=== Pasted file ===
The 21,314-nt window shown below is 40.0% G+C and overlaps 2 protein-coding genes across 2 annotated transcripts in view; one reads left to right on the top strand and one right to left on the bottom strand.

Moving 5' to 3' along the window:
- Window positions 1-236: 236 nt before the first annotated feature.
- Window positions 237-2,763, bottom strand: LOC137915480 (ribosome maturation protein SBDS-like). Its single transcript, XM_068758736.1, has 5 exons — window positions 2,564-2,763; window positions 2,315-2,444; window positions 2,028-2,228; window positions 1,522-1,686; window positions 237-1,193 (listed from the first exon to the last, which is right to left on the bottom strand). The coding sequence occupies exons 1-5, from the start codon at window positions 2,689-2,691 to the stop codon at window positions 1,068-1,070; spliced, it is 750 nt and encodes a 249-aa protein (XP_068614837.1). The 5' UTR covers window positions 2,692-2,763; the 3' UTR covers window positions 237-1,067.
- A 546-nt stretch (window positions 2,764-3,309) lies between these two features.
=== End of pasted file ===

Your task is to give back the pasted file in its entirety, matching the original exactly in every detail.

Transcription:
The 21,314-nt window shown below is 40.0% G+C and overlaps 2 protein-coding genes across 2 annotated transcripts in view; one reads left to right on the top strand and one right to left on the bottom strand.

Moving 5' to 3' along the window:
- Window positions 1-236: 236 nt before the first annotated feature.
- Window positions 237-2,763, bottom strand: LOC137915480 (ribosome maturation protein SBDS-like). Its single transcript, XM_068758736.1, has 5 exons — window positions 2,564-2,763; window positions 2,315-2,444; window positions 2,028-2,228; window positions 1,522-1,686; window positions 237-1,193 (listed from the first exon to the last, which is right to left on the bottom strand). The coding sequence occupies exons 1-5, from the start codon at window positions 2,689-2,691 to the stop codon at window positions 1,068-1,070; spliced, it is 750 nt and encodes a 249-aa protein (XP_068614837.1). The 5' UTR covers window positions 2,692-2,763; the 3' UTR covers window positions 237-1,067.
- A 546-nt stretch (window positions 2,764-3,309) lies between these two features.